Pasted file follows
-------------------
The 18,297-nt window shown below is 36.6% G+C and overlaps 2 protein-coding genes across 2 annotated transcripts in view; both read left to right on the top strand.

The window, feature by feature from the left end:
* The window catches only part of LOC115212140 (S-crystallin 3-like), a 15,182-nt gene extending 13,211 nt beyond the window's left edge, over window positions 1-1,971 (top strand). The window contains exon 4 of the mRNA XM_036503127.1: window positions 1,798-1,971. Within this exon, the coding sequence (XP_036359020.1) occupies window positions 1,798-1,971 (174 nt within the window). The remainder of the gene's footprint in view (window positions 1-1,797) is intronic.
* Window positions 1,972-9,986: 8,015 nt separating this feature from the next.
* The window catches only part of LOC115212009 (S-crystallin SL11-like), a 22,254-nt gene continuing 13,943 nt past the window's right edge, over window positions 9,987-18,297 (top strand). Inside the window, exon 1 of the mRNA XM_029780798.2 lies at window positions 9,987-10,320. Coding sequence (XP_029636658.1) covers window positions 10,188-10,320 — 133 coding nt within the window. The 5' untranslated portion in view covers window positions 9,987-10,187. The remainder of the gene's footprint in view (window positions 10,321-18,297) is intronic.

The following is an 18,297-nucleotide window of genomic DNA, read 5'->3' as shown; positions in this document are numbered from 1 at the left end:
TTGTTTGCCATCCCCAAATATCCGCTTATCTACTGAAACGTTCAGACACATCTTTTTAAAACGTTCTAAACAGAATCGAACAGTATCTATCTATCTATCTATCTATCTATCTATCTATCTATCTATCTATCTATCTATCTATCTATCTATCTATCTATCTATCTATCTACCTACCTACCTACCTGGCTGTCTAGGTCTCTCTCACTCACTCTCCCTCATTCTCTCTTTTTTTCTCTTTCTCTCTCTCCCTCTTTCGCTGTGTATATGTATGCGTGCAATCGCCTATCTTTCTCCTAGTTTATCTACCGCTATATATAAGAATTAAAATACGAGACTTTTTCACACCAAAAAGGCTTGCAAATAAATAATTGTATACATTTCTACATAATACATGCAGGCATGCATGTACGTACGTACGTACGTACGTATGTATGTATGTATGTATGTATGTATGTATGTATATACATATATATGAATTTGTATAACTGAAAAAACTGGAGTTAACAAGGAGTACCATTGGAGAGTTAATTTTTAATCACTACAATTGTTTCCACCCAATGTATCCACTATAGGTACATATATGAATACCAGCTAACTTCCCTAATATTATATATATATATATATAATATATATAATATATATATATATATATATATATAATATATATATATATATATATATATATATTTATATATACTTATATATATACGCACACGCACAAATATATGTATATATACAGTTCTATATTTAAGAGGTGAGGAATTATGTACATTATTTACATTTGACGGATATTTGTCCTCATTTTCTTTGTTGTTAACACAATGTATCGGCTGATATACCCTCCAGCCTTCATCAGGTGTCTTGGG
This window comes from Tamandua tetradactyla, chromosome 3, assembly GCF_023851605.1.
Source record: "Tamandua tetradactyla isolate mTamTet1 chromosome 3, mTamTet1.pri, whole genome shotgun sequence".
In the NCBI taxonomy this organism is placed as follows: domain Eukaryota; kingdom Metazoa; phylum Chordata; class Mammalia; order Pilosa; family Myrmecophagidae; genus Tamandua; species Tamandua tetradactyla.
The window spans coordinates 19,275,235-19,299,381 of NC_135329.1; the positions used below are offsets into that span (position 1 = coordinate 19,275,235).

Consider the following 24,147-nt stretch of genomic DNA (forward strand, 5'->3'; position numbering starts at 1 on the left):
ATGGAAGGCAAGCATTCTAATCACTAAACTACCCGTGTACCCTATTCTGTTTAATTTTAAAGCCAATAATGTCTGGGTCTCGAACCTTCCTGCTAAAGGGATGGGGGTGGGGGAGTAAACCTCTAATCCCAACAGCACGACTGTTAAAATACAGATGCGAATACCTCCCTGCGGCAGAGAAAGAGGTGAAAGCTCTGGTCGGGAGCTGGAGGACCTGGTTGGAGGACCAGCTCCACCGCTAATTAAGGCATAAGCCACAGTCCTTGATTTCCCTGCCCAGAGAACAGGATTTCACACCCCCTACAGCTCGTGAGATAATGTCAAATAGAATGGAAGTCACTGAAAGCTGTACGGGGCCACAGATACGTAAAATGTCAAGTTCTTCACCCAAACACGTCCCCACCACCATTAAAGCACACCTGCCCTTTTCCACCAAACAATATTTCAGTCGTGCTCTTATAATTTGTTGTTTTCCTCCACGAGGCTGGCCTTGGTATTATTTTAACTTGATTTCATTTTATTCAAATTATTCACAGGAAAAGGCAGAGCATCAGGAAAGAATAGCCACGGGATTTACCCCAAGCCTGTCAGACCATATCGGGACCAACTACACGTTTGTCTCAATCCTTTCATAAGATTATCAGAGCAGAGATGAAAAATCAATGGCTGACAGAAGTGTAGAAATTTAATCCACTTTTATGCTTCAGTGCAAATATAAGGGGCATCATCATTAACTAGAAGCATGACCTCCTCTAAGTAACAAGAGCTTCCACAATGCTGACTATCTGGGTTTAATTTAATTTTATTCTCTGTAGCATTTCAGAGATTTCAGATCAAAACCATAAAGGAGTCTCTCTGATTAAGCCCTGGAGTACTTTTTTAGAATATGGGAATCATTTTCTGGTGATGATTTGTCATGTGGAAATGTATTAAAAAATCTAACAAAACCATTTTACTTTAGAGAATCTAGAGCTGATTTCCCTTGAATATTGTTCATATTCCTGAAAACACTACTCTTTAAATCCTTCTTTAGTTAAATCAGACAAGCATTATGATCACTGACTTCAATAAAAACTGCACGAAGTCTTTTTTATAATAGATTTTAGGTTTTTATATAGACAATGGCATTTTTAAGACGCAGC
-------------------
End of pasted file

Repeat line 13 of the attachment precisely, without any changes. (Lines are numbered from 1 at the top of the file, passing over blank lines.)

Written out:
ATGGAAGGCAAGCATTCTAATCACTAAACTACCCGTGTACCCTATTCTGTTTAATTTTAAAGCCAATAATGTCTGGGTCTCGAACCTTCCTGCTAAAGGGATGGGGGTGGGGGAGTAAACCTCTAATCCCAACAGCACGACTGTTAAAATACAGATGCGAATACCTCCCTGCGGCAGAGAAAGAGGTGAAAGCTCTGGTCGGGAGCTGGAGGACCTGGTTGGAGGACCAGCTCCACCGCTAATTAAGGCATAAGCCACAGTCCTTGATTTCCCTGCCCAGAGAACAGGATTTCACACCCCCTACAGCTCGTGAGATAATGTCAAATAGAATGGAAGTCACTGAAAGCTGTACGGGGCCACAGATACGTAAAATGTCAAGTTCTTCACCCAAACACGTCCCCACCACCATTAAAGCACACCTGCCCTTTTCCACCAAACAATATTTCAGTCGTGCTCTTATAATTTGTTGTTTTCCTCCACGAGGCTGGCCTTGGTATTATTTTAACTTGATTTCATTTTATTCAAATTATTCACAGGAAAAGGCAGAGCATCAGGAAAGAATAGCCACGGGATTTACCCCAAGCCTGTCAGACCATATCGGGACCAACTACACGTTTGTCTCAATCCTTTCATAAGATTATCAGAGCAGAGATGAAAAATCAATGGCTGACAGAAGTGTAGAAATTTAATCCACTTTTATGCTTCAGTGCAAATATAAGGGGCATCATCATTAACTAGAAGCATGACCTCCTCTAAGTAACAAGAGCTTCCACAATGCTGACTATCTGGGTTTAATTTAATTTTATTCTCTGTAGCATTTCAGAGATTTCAGATCAAAACCATAAAGGAGTCTCTCTGATTAAGCCCTGGAGTACTTTTTTAGAATATGGGAATCATTTTCTGGTGATGATTTGTCATGTGGAAATGTATTAAAAAATCTAACAAAACCATTTTACTTTAGAGAATCTAGAGCTGATTTCCCTTGAATATTGTTCATATTCCTGAAAACACTACTCTTTAAATCCTTCTTTAGTTAAATCAGACAAGCATTATGATCACTGACTTCAATAAAAACTGCACGAAGTCTTTTTTATAATAGATTTTAGGTTTTTATATAGACAATGGCATTTTTAAGACGCAGC